[11:47] The devil's dared you and then he's crushing you. Or sometimes he'll highlight the failings and the regrets that we've got and he'll make that the excuse to go and do something foolish.
[12:03] And so you know, sometimes you see that where you feel that you've mucked up in your life, that you've made mistakes and that just makes you think, well stuff it, what's the point? And you just go and muck up even more and use that as an excuse to indulge in sin.
[12:20] And all of this at the root of all of these things is the devil's attempts to make ourselves see ourselves on our own.
[12:34] And yet at the heart of the Gospel is the fact that if you're a Christian or if you become one, God will never ever look at you on your own.
[12:48] He will only ever see you in union with Christ and that is just amazing.
[12:59] Because it means that when he looks at you, he doesn't see a whole list of sins. He sees a debt that has been paid in full.
[13:10] When he looks at you, he doesn't see a whole pile of stains. He sees one who's been washed whiter than snow.
[13:21] When he looks at you, he doesn't see someone who's just still in the grip of the kingdom of darkness. He sees the total victory of Jesus over all the power of sin.
[13:34] And that's because when he looks at you, he sees the finished work of Christ. But most amazingly of all is this, when God looks at you, he sees another of his children.
[13:56] He sees a son or a daughter whom he loves just as much as he loves his own eternal son.
[14:08] And I love the fact that when I say that, that God loves you as much as he loves his son, I would find that impossible to believe.
[14:22] And yet John 17, a couple of chapters from this one, it says exactly that. Jesus' prayer for his people would be that we would be in him and that I and them, you and me, that they may be perfectly one so that the world may know that you sent me and loved them even as you loved me.
[14:48] And that is just, that is the incredible depth of God's commitment to you. And that's why it's so incredibly important to remember that God is not going to view you on your own.
[15:07] He will never, ever look at you on your own. He will only ever look at you in your union with Jesus. And this is incredibly important for those moments when we stuff up as Christians.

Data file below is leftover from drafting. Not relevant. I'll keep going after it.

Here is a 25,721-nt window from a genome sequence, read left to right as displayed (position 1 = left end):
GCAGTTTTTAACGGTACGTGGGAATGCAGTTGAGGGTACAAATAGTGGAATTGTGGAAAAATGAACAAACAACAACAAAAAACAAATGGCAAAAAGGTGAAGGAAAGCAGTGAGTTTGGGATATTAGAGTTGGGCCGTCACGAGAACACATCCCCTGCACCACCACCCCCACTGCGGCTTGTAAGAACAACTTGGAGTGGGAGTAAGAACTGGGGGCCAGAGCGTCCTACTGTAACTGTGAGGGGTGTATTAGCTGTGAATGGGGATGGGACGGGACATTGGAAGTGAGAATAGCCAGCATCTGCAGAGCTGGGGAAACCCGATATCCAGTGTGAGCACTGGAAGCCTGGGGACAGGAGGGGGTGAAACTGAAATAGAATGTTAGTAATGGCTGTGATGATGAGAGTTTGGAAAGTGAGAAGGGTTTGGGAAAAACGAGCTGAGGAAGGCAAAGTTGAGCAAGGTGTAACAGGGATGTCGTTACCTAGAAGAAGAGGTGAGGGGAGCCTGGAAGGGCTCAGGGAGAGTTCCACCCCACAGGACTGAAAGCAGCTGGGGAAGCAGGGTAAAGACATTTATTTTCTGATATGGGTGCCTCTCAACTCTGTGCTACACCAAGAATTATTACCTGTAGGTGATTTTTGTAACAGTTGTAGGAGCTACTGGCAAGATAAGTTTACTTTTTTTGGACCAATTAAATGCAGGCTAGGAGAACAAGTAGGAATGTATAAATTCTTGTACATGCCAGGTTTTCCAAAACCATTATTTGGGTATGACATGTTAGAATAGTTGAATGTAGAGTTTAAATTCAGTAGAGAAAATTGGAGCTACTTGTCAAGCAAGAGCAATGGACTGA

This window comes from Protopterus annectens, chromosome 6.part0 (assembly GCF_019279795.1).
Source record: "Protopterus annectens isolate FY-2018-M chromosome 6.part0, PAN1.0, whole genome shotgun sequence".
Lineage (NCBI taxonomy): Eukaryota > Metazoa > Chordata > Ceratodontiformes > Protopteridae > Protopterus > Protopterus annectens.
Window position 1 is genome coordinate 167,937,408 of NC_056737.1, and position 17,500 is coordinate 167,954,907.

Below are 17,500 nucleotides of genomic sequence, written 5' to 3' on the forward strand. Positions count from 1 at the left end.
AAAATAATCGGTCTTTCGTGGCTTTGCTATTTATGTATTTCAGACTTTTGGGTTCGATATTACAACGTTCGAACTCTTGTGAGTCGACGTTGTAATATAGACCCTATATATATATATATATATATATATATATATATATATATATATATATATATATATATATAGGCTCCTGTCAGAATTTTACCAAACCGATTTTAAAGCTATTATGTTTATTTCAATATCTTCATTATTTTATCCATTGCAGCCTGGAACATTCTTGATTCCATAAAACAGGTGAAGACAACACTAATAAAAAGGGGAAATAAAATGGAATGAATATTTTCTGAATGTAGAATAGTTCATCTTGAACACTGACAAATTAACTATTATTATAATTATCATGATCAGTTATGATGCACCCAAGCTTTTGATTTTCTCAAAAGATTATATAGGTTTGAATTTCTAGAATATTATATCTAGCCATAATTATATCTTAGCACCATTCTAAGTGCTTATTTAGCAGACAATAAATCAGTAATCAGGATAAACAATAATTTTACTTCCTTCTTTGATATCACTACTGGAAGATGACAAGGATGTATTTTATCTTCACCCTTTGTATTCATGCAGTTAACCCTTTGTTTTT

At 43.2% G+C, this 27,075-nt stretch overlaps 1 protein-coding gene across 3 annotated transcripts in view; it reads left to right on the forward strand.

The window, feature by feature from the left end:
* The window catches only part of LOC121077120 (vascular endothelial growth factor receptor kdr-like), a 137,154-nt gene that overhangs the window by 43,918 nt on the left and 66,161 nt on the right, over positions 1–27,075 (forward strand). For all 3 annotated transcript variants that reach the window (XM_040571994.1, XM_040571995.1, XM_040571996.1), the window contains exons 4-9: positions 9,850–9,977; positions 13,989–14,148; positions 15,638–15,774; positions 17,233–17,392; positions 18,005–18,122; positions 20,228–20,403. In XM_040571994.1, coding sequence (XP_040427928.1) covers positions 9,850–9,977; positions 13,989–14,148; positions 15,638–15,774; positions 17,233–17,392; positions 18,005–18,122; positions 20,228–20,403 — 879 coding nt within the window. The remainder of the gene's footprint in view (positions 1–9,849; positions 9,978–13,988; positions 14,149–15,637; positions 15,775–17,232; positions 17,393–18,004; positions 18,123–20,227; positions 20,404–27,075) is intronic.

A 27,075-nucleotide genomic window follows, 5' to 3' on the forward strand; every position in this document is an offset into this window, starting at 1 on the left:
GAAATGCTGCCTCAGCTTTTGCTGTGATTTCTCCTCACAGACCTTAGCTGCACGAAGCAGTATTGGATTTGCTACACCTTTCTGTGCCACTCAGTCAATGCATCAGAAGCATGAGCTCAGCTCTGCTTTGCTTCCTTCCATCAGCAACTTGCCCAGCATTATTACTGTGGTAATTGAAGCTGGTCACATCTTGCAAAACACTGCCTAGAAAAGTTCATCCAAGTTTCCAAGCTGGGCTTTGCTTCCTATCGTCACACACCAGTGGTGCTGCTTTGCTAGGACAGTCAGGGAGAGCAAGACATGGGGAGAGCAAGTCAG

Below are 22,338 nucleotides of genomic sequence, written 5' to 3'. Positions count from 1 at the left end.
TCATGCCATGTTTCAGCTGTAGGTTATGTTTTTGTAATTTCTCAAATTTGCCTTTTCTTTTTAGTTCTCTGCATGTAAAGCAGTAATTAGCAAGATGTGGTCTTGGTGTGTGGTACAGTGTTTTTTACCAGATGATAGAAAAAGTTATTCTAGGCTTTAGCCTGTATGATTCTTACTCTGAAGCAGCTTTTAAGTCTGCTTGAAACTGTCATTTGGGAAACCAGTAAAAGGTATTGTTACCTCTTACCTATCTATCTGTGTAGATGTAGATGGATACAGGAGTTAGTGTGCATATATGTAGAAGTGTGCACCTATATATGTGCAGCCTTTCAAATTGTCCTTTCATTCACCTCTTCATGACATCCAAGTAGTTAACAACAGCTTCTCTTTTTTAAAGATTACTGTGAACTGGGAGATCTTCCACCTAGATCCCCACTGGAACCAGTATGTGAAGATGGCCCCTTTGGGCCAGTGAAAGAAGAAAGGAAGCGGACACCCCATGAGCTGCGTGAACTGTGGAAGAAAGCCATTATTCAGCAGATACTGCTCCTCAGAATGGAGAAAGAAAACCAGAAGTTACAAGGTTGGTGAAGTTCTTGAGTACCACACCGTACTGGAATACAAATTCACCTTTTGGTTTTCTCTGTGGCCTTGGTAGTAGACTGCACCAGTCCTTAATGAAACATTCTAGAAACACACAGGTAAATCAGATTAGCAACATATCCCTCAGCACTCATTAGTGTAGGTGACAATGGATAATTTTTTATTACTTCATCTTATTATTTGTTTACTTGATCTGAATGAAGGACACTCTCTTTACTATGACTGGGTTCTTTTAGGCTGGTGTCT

[15:25] Because in those moments, God does not think, leave them alone, forget them. In those moments, God says, that's one of mine.
[15:41] Bring them back. That's what God thinks. He sees you as a branch united to his son.
[15:52] So, if that's true, what should you think? And again, the should is important because we don't find it easy to think in these terms.
[16:03] All of this should have a huge effect on how we think of ourselves. As Christians, we need to see ourselves as united to Jesus. And, you know, especially if you're in that place where you're not quite sure where you stand as a Christian.
[16:22] If you're just not sure where I stand, you need to see yourself as united to Jesus. That it's nothing to do with what you bring. It's everything to do with what he is.
[16:33] And the amazing reality of the Gospel is that everything that Jesus is triumphs over everything that we are not. Everything that he is triumphs over everything that we are not.
[16:46] I was thinking about how to illustrate this. My illustrations always default to something to do with engineering. I want you to think of electricity. If you have a live wire in one hand and a dead wire in the other, and you join them together, what do you have? A live wire.
[17:05] If you have a glass of salt water and a glass of not salt water and join them together, what do you have? Salt water. If you have darkness on one side of your curtains and sunlight on the other, and you open the curtains, what do you have? Light everywhere.
[17:26] And in all these illustrations, what one is completely triumphs over what the other one isn't. The wire is live, the other one isn't, you join them together, both live. This one, this glass of water is salty, this one isn't, join them together, salty.
[17:41] This side of the curtains is bright, this side is dark, you open the curtains, the whole thing ends up bright. That's exactly how it works with Jesus.
[17:52] Through our union with Him, we become everything that on our own we're not. We become what He is.
[18:06] And the implications of this are so incredibly important. So common concern that I hear people talk about, they feel they are not good enough on their own.
[18:18] And it's true we're not, but Jesus is impeccably righteous. And we're united to Him. We are weak and fragile on our own. Jesus is unstoppable strong.
[18:34] And we're united to Him. We are alienated from God on our own. Jesus is at the Father's side and we are united to Him.